The Official Selection, composed of an International Competition and Special Screenings, brings together recent feature films (fiction and documentaries), most of which have never been shown in France.
Editorial International Competition
One can never really tell what winds are blowing on upcoming cinema. Yet, this year like previous years, the influence of reality on the many films we have viewed seems to bear down with an incommensurable weight. A necessity or contingency? A post-pandemic symptom, a counterpoint to the interchangeable and sometimes rootless aesthetics of the digital platforms? This “return to reality” unequivocally reflects deep concerns over the state of the world. But be it fiction or documentary, resisting a crushing ascendancy of reality means offering cinema a chance to avoid reducing its reach to nothing more than a mirrored reflection, and giving itself another chance to pay sustained attention to things without drying up the inventive power of the gaze laid on them. Our proposals are part of this toing-and-froing between the eye and the thing, between the gaze and the object. This was the task we took on to select, from all the films we viewed, those to be presented to you.
Emerging from the oppressive tumult of conspiracies in which the Iranian people and cinema are dying, Scent of Wind opens up its world with wide-angle and distance shots, inviting us to discover a sequence of necessary actions – all variants of an essential gesture that has again become visible. Conversely, Day After… observes its community on the miniature scale of a paddleboat that embarks Bangladesh on a voyage, now become a film. Goodbye, Captain obstinately explores the resources of documentary cinema to give its saga the exact scale of the story about an Indian community in Brazil. Shivamma, although integrating a social vein, never condemns it characters to the complaint of determinism, and even walks along the crest line of a certain eccentricity, much like the more fictional films Love Life or Glorious Ashes.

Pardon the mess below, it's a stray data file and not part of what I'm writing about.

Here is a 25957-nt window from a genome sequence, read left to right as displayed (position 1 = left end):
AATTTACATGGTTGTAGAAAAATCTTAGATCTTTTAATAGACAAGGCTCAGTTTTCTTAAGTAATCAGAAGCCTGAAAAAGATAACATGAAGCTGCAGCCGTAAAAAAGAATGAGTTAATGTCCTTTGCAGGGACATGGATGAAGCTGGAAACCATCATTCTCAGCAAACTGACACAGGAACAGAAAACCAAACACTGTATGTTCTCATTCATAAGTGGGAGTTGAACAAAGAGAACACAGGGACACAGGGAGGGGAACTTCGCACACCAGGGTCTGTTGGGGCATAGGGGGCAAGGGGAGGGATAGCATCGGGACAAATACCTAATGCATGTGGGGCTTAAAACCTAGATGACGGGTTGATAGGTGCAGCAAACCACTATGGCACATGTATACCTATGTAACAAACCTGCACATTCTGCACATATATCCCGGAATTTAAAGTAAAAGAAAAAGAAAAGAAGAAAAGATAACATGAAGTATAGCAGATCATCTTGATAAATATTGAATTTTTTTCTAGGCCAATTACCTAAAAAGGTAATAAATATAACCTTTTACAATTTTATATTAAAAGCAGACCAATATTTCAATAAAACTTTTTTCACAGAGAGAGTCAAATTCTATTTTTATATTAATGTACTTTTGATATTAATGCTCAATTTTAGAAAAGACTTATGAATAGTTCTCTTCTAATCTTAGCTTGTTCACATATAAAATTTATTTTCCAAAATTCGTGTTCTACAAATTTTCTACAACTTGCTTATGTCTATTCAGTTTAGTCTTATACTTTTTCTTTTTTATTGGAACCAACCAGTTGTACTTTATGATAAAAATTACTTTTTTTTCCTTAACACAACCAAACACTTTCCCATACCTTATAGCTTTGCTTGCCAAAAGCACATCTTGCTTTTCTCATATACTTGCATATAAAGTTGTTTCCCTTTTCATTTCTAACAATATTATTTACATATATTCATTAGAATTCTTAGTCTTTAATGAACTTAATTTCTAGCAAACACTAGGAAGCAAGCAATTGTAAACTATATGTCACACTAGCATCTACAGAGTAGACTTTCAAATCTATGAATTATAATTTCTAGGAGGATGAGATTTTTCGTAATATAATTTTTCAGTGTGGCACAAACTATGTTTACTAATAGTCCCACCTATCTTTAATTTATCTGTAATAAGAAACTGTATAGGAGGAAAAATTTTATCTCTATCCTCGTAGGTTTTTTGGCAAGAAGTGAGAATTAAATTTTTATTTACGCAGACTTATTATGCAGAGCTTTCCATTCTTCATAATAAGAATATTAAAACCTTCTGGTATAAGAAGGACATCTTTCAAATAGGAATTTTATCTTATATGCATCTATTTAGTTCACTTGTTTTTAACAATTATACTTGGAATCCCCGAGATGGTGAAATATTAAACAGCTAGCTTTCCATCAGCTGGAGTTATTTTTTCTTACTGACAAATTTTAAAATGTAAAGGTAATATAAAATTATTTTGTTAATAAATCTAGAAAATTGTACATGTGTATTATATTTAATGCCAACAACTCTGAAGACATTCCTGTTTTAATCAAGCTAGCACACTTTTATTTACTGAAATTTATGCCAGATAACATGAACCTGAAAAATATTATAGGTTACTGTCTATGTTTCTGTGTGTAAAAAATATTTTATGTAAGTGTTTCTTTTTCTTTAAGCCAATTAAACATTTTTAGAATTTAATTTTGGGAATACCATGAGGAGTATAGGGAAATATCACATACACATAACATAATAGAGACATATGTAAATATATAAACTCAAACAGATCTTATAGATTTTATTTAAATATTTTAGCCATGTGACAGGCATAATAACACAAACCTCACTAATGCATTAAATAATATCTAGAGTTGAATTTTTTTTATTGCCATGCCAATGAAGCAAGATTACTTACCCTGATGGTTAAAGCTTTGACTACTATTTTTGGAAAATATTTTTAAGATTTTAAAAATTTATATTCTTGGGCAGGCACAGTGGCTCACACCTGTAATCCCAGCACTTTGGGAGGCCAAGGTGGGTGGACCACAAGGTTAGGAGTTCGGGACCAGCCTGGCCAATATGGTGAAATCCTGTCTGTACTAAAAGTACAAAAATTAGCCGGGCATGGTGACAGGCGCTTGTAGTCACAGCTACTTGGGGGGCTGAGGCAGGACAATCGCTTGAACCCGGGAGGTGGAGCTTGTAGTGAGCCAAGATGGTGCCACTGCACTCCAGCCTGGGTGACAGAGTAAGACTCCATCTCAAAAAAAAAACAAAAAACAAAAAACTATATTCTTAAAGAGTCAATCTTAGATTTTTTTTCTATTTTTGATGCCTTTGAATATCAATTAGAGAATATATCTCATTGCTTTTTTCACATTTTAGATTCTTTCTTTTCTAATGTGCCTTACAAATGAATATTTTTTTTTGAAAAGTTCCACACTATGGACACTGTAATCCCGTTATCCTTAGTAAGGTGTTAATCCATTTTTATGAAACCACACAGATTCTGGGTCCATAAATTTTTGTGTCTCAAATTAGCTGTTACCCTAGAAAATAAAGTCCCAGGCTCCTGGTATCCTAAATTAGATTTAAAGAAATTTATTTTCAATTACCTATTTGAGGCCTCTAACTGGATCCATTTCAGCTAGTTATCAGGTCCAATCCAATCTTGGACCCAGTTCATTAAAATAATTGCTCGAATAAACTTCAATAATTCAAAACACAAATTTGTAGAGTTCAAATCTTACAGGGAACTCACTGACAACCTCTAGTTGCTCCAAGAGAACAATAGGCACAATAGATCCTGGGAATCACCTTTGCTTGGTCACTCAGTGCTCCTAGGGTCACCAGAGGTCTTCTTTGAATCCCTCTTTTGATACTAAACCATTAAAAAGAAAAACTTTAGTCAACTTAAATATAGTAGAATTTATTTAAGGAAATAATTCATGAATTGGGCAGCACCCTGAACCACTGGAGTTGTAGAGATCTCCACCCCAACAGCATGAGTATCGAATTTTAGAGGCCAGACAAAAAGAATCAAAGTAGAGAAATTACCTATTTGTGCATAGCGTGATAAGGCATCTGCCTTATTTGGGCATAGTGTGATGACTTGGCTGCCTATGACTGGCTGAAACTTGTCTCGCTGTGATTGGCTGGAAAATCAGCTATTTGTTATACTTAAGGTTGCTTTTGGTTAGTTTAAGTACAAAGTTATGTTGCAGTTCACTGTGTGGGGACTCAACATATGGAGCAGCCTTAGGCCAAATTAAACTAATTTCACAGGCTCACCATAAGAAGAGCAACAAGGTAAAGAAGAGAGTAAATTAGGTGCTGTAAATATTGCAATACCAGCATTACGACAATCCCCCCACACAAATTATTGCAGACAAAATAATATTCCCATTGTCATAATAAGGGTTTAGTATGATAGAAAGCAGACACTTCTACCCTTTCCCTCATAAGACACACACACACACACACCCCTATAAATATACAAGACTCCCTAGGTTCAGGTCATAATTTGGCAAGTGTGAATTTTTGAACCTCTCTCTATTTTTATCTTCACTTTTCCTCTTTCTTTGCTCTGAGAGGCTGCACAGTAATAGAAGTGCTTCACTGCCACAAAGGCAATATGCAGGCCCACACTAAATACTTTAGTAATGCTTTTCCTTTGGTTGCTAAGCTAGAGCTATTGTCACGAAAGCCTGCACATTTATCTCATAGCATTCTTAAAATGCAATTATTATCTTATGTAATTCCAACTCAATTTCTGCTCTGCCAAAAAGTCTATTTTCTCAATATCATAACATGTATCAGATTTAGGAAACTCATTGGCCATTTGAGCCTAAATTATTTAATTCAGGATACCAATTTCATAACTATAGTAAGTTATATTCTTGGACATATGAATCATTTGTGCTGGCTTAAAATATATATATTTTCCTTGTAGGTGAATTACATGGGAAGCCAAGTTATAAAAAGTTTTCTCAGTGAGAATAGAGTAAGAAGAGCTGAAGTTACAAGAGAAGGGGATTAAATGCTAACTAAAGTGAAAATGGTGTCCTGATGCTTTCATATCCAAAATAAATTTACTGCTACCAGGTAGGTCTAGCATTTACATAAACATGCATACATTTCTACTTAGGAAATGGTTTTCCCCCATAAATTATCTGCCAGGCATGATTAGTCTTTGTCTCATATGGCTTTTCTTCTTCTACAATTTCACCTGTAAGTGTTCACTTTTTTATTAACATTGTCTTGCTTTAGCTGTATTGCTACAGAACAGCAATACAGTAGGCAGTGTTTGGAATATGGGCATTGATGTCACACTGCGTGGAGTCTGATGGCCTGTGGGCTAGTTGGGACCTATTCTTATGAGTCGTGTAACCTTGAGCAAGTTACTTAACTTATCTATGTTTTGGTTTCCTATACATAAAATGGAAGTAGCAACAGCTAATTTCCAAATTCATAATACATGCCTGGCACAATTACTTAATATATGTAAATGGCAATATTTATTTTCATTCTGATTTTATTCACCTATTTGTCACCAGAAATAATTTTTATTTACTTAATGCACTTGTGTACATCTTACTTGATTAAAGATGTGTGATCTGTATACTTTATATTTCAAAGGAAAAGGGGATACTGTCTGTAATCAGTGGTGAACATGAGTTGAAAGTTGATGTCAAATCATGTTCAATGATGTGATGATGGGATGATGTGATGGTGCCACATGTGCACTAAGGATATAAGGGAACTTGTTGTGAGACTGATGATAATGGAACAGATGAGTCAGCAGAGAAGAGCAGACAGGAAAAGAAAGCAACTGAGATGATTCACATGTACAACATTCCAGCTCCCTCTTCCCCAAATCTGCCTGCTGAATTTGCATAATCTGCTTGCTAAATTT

Wherever the needle lands in the to-and-fros between the gaze and its object, these films show for the most part their determination to grapple with the question of country. This is the case of the two Brazilian films, Goodbye, Captain and Rule 34, albeit for different reasons. Scent of Wind holds up equally well as a universal fable as a reaction to a lasting feeling of asphyxia. Even a country that does not exist such as Kashmir, caught in the pincer grip of regional rivals, exists in The Winter Within, and shows us faces that are looking at us. Jet Lag, muddling geographical lines, seems to affirm a resistance through the individual’s inner life, which is where it finds its country. As for Autobiography, the very title unveils the injunction that inspires the story; at the level of the character, this is the story of a generation and, through this, the story of a filmmaker barely more than thirty years old.
Nothing encumbers this eternal goal of cinema – to give news from home. We hope you will be many to visit the festival and receive this news.
Jérome Baron, Florence Maillard & Aisha Rahim